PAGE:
- Associated Press - Wednesday, September 17, 2014

COLUMBIA, Mo. (AP) - The Missouri Chapter of the Sierra Club has endorsed the construction of a proposed high-voltage wind energy transmission line that would stretch across a section of the state, saying it would reduce the state’s reliance on coal.

The Grain Belt Express high-voltage transmission line would run along 286 miles across Buchanan, Clinton, Caldwell, Carroll, Chariton, Randolph, Monroe and Ralls counties in Missouri, with a converter station in Ralls County. The total 750-mile project stretches from western Kansas to Indiana.

Grain Belt Express, owned by Houston-based Clean Energy Line Partners, is seeking a certificate of convenience, which would give it the right to use eminent domain to obtain property for the line.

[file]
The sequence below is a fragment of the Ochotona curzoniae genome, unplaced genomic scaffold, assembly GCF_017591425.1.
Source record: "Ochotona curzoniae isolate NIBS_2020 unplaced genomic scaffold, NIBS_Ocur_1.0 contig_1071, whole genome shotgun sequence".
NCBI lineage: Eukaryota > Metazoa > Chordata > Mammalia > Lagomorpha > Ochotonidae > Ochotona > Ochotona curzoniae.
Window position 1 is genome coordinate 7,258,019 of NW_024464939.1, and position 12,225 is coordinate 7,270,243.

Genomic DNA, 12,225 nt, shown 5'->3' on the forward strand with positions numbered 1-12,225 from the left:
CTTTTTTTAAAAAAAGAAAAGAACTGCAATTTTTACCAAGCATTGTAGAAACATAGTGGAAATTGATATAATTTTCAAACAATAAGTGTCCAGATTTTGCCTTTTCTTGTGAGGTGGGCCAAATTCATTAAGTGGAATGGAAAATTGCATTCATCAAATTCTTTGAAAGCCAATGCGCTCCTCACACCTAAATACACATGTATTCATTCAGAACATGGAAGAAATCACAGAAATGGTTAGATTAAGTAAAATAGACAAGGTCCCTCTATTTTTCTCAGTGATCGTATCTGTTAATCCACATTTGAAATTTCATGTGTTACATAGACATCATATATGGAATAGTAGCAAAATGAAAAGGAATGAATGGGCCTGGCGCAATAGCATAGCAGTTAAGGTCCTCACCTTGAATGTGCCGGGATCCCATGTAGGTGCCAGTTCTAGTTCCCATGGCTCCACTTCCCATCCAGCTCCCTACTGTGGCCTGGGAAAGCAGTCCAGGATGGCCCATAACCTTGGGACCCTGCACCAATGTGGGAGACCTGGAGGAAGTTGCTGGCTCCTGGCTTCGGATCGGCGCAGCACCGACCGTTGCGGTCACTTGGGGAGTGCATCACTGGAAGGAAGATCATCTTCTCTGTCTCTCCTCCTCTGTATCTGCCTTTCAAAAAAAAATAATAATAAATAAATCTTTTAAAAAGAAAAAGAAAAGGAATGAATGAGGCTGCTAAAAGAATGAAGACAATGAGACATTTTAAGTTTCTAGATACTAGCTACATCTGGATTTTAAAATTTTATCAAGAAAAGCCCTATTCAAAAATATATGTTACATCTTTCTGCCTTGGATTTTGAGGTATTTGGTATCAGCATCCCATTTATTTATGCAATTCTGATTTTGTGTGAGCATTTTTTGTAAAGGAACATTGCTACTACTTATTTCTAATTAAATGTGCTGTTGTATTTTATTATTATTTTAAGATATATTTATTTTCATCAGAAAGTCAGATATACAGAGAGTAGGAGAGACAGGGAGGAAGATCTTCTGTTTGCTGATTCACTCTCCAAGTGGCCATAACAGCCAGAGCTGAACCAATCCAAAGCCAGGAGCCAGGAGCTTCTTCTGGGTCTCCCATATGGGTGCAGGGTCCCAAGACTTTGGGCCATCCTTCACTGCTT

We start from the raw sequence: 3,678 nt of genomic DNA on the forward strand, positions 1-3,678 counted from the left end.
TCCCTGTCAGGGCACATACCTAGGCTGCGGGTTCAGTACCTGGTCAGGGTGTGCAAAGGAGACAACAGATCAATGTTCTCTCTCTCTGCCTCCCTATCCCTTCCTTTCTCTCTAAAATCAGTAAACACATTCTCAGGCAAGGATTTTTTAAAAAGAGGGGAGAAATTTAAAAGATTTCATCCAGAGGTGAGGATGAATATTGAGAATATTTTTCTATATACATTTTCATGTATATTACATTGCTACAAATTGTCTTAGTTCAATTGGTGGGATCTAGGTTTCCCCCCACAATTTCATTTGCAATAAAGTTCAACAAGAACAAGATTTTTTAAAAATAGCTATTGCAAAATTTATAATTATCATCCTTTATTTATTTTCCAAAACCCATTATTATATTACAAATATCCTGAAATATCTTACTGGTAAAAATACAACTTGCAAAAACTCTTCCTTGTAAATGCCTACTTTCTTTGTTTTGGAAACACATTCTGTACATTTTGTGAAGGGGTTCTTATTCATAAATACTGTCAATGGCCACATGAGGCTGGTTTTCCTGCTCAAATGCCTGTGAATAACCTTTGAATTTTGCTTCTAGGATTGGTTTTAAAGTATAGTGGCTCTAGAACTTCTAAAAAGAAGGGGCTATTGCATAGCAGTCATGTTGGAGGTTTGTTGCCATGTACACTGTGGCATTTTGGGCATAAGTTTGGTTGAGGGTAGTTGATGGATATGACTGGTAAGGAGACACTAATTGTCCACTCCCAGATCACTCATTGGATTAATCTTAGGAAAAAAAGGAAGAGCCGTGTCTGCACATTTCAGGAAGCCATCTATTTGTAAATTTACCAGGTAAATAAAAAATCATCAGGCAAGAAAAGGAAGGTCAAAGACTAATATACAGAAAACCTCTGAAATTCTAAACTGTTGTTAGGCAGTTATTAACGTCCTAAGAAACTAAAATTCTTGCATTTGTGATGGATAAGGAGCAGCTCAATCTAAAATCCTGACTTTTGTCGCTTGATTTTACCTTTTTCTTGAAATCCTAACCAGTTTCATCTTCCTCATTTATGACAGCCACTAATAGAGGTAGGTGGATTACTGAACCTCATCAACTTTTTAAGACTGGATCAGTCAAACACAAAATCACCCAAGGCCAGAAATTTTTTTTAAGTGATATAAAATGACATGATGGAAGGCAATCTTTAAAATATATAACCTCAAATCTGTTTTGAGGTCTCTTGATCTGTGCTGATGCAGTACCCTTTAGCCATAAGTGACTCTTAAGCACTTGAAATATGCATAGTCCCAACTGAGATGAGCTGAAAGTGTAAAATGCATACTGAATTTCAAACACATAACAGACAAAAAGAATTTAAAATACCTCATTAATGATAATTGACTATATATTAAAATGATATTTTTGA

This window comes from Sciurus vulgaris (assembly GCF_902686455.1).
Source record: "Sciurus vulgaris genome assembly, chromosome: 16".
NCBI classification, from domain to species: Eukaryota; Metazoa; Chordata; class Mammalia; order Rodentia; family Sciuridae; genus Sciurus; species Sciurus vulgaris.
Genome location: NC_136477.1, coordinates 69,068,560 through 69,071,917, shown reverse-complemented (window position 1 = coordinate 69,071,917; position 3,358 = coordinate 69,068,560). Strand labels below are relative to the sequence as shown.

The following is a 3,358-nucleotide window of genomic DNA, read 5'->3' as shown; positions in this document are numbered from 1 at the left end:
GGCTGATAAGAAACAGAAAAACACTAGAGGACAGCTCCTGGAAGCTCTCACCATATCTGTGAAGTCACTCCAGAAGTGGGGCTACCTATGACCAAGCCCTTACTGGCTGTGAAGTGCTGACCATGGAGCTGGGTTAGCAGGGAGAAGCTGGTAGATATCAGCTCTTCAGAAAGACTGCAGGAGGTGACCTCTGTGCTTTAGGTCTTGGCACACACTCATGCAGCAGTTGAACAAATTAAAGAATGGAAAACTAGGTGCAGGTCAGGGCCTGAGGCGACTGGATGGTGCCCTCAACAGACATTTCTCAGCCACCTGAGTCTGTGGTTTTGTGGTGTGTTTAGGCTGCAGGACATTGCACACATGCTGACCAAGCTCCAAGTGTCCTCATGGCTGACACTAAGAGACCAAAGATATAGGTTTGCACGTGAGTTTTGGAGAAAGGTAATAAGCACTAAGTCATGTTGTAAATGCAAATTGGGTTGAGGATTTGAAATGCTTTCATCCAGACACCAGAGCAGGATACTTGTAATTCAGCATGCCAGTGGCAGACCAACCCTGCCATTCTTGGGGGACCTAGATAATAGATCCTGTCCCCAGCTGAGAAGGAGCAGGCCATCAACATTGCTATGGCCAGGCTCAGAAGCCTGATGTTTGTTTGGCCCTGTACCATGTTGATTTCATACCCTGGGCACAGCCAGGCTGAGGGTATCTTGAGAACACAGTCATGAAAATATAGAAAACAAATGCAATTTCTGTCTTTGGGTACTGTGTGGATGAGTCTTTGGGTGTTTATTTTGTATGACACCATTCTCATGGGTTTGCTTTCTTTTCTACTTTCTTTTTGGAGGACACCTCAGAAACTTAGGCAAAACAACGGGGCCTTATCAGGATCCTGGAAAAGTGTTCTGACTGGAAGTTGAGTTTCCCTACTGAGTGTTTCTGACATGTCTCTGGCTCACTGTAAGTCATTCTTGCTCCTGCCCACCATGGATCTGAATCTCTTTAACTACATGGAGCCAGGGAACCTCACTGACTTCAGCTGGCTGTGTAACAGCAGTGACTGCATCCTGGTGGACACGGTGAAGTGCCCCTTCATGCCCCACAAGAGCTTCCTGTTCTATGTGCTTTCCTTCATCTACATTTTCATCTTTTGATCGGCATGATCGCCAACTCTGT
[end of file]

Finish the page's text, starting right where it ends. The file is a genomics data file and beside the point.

Property owners along the route have filled public hearings, mostly voicing strong objections to the project. They contend that it would damage their property values, health and quality of life, The Columbia Daily Tribune reported (https://bit.ly/1u10O8x ).

Jim Turner, executive committee chairman of the Missouri Chapter, said in a news release Monday that the Grain Belt project would transfer 3,500 megawatts of power from wind farms in Kansas and would help get Missouri closer to meeting a mandate requiring its utilities to generate at least 15 percent renewable energy by 2021.

Only 14 percent of the 3,500 megawatts would be used in Missouri. Supporters say the project would deliver enough power to for about 200,000 homes per year in Missouri.

Public Service Commission spokesman Kevin Kelly said evidentiary hearings are scheduled for Nov. 10, Nov. 12 to 14 and Nov. 21 in Jefferson City. He said he didn’t know when the commission will rule on the proposal.

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Information from: Columbia Daily Tribune, https://www.columbiatribune.com

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